Okay, what the hospital did was inexcusable, but unfortunately none of it was illegal (that is not to say it should not be illegal, merely that it was not). There is no reason to attack a judge for dismissing a case in that circumstance. Now perhaps they could (and should) have made the case differently, but the case they presented was untenable, which the plaintiffs themselves admitted.
"The plaintiffs Ė Ms. Langbehn, Danielle, Katie, David, and Ms. Pondís Estate Ė have pled 8 claims under Florida law. All of those claims arise out of their alleged improper treatment by personnel at Ryder and Jackson on February 18, 2007. Significantly, the plaintiffs do not allege that Ms. Pondís medical care was inadequate. Nor do they contend that such treatment was rendered without appropriate consent or informed consent, or that Ms. Langbehn would have done anything else differently concerning Ms. Pondís medical care had she been given more updates and information on her status."
"At oral argument, the plaintiffs conceded that their negligence claims in Counts I-IV against the individual defendants Ė Mr. Frederick and Doctors Zauner and Cruz Ė fail."
"At oral argument, the plaintiffs characterized their negligence per se claim as a 'stretch,'"
"The defendantsí motion to dismiss is GRANTED. Counts I-IV are DISMISSED WITH PREJUDICE as to the individual defendants, and are DISMISSED WITHOUT PREJUDICE as to the Public Health Trust. Counts V-VIII are DISMISSED WITHOUT PREJUDICE as to all defendants. If the plaintiffsí allegations are true, which I assume that they are when deciding the defendantsí 12(b)(6) motion to dismiss, the defendantsí lack of sensitivity and attention to Ms. Langbehn, Ms. Pond, and their children caused them needless distress during a time of vulnerability. The defendantsí failure to provide Ms. Langbehn and her children frequent updates on Ms. Pondís status, to allow Ms. Langbehn and her children to visit Ms. Pond after emergency medical care ceased; to inform Ms. Langbehn that Ms. Pond had been transferred to the intensive care unit, and to provide Ms. Langbehn Ms. Pondís medical records as she requested, exhibited a lack of compassion and was unbecoming of a renowned trauma center like Ryder. Unfortunately, no relief is available for these failures based on the allegations plead in the amended complaint. If the plaintiffs want to file a second amended complaint, they must do so by October 16, 2009. If no second amended complaint is filed, this case will be closed."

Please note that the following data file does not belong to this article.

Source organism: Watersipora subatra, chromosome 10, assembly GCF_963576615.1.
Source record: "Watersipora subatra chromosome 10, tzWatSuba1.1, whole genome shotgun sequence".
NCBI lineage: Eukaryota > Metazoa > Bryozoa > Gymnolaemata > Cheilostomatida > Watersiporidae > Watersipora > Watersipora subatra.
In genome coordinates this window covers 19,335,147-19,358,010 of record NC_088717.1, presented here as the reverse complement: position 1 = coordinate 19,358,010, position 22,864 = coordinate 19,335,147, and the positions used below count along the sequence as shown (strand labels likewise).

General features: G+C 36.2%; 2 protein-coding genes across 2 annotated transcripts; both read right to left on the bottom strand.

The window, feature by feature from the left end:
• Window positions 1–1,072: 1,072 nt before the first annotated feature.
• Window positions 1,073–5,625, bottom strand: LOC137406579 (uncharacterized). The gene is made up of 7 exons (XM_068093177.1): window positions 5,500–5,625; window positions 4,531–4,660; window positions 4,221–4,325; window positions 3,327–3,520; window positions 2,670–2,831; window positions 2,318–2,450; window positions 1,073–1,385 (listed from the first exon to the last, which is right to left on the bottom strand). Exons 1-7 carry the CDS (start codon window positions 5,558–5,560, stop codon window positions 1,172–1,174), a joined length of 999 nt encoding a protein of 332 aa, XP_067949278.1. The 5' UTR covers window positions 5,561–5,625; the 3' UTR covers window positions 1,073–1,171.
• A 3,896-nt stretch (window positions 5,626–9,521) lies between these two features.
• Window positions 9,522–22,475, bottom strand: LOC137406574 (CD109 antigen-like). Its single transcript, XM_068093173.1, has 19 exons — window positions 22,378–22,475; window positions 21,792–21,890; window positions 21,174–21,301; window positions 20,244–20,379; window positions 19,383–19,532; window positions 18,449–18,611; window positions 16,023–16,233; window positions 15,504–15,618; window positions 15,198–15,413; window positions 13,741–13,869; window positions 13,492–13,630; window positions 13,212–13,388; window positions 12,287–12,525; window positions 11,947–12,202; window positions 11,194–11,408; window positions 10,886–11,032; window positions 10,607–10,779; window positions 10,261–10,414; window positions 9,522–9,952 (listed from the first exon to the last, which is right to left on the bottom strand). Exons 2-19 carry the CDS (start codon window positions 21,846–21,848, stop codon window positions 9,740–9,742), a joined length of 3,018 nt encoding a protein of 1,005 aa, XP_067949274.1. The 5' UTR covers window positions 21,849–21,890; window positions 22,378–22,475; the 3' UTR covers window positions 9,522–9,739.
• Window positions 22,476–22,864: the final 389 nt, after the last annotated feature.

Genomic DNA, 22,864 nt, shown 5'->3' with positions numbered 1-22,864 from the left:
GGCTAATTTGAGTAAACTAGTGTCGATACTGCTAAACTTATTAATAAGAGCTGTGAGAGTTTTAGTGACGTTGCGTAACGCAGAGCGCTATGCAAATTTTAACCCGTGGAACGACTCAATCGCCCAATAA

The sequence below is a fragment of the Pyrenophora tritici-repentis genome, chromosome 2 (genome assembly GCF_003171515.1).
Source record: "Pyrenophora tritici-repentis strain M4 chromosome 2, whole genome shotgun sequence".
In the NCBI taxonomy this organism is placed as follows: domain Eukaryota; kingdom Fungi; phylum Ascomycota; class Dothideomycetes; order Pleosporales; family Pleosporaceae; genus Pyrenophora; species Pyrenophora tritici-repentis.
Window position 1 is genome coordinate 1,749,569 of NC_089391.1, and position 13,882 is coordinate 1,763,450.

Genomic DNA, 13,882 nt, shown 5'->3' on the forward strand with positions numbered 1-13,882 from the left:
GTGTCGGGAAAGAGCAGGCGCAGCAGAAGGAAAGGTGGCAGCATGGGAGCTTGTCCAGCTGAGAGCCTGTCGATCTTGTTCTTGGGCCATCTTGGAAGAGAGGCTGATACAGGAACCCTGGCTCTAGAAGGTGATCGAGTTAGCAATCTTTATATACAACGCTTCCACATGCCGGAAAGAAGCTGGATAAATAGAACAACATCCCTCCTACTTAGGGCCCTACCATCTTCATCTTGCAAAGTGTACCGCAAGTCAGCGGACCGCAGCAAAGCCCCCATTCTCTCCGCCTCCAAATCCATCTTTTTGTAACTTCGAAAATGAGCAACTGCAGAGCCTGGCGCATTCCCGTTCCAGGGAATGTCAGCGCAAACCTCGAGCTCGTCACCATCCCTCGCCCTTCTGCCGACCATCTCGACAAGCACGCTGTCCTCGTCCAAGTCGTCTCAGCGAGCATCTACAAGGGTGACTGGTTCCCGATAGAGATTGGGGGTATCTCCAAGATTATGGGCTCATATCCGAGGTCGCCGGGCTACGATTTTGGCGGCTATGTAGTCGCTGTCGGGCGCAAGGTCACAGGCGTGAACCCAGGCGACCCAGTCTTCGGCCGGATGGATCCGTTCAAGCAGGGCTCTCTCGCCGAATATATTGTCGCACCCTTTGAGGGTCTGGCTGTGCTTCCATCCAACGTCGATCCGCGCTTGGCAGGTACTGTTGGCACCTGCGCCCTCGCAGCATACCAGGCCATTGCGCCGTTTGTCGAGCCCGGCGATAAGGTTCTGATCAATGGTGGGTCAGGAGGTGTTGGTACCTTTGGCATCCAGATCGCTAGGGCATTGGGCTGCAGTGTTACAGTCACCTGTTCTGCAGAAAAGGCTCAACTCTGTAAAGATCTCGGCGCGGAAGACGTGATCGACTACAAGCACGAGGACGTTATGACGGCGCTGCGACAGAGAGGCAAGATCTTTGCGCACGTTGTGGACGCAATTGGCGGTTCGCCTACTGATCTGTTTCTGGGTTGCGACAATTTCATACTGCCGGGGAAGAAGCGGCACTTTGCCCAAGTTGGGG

All of the above quotes taken from the findings of the judge available here
. What confuses me is why the family did not revise and resubmit their complaint.
Florida law in this matter is messed up, it does not dictate a duty to grant visitation to anyone and so it is entirely at the doctor's whim. This is a terrible incidence of that loophole in law being abused, but it does not fall to a district court judge to change state law, indeed he can't. This is not the US supreme court, these people do not have the power of judicial review of state law. Now if they plaintiffs had claimed that the care received was altered because of sexuality or that the doctor's had unwillingness to consult or listen to the advice the partner (with full medical power of attorney) then they have commited a crime and should (and hopefully would) have been smacked down. But that wasn't the claim and there is no reason the judge should be blamed, nor is there any reason to claim that he defends the choice of the hospital. The hospital did a terrible thing, but the state legislature or state supreme court or the federal supreme court are the ones who need to deal with it. A district court judge should not come under fire for doing his job.